Obama administration says Putin orchestrated US election hacks

Russian president Vladimir Putin attempted to sway the election in Donald Trump's favor, the White House says.

Sponsored Links

Associated Press
Associated Press

Russian president Vladimir Putin personally oversaw the cyber attacks on the United States' political infrastructure this year, White House press secretary Josh Earnest said today in a press conference attended by the AP. This follows yesterday's report from NBC News claiming US intelligence officials had evidence that Putin was involved in the hacks. The White House has not offered evidence for its claims, though intelligence officials first revealed Russia's involvement in the cyber attacks in October.

In that October report, the US Intelligence Community found that "only Russia's senior-most officials could have authorized these activities." Today, Earnest said that line wasn't meant to be subtle, the AP reports.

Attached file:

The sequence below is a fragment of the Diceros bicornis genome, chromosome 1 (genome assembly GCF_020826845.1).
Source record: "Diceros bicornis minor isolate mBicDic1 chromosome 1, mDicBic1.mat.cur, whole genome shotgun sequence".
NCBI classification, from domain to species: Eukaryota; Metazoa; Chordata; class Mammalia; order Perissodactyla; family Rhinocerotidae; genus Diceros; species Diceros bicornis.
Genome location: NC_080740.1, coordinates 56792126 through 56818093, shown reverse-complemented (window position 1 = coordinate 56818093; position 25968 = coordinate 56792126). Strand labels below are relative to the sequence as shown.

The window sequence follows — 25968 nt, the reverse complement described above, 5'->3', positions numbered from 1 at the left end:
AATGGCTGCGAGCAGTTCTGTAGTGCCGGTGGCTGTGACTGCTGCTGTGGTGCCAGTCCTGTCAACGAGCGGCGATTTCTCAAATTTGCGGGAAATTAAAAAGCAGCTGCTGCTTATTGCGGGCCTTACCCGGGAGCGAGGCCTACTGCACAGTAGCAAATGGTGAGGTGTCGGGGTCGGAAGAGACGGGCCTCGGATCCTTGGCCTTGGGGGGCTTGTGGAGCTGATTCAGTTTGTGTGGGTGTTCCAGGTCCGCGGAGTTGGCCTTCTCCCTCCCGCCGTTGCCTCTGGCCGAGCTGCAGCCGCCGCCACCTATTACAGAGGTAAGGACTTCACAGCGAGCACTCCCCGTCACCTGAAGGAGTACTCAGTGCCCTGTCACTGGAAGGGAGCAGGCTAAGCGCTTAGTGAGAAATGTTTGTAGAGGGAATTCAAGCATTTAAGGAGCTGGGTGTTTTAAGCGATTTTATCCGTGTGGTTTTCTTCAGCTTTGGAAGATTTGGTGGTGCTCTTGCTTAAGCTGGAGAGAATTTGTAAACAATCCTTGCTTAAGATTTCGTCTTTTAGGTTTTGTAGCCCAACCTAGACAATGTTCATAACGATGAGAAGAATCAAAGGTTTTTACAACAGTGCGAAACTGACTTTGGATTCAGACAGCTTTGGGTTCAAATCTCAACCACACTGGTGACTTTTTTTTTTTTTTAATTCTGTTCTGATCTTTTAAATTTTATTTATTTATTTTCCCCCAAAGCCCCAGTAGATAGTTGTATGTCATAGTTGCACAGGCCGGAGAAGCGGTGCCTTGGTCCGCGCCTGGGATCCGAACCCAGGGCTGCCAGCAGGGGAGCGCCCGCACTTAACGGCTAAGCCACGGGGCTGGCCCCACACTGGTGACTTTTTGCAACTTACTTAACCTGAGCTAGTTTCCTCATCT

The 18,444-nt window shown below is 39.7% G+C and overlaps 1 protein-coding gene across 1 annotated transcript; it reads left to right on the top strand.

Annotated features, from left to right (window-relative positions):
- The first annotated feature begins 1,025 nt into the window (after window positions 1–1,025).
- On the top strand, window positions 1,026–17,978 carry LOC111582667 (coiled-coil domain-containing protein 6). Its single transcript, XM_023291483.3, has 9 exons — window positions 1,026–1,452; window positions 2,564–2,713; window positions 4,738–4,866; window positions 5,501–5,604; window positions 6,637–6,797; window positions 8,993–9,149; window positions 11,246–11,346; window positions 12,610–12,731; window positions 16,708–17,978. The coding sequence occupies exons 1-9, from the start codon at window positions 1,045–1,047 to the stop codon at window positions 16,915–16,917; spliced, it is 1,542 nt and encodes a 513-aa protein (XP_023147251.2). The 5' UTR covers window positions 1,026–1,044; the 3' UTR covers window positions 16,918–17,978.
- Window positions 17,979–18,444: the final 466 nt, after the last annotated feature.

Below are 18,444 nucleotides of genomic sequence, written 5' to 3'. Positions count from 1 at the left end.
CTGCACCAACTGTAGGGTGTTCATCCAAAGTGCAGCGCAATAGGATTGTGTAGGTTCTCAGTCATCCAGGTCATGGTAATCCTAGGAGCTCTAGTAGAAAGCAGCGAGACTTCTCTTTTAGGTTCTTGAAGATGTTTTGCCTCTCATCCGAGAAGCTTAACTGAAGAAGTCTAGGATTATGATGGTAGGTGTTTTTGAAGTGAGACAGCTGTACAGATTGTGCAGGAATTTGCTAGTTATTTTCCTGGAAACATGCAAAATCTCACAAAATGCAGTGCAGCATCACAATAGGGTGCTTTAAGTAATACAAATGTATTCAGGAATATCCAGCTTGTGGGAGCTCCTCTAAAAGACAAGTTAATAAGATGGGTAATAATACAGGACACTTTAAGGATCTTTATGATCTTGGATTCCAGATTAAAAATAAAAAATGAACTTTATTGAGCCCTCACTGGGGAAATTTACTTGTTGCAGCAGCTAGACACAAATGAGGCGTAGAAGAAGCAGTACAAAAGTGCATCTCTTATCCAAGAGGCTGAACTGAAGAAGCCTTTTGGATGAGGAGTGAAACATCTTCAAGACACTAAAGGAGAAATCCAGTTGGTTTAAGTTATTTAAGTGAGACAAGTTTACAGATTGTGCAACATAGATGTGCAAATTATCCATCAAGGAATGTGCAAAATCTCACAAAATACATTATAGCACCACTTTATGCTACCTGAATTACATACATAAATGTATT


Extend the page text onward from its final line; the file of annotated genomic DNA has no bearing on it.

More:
"It's pretty obvious," he said.

US intelligence agencies recently concluded that Russia acted with the intent to help Donald Trump win the election over his Democratic rival, Hillary Clinton. Thousands of documents and emails were stolen from Clinton staffers and the Democratic National Committee, and leaked at crucial moments of the campaign. Intelligence officials also have high confidence that the Republican National Committee was hacked, though that information was never leaked.

The Kremlin has denied its involvement in the cyber attacks. President-elect Trump has also brushed off accusations of Russian hacking and has been outwardly dismissive of the larger US intelligence community. At today's press conference, the AP reports that Earnest said it's "obvious" Trump was aware of Russia's attempts to influence the election.

All products recommended by Engadget are selected by our editorial team, independent of our parent company. Some of our stories include affiliate links. If you buy something through one of these links, we may earn an affiliate commission.
Popular on Engadget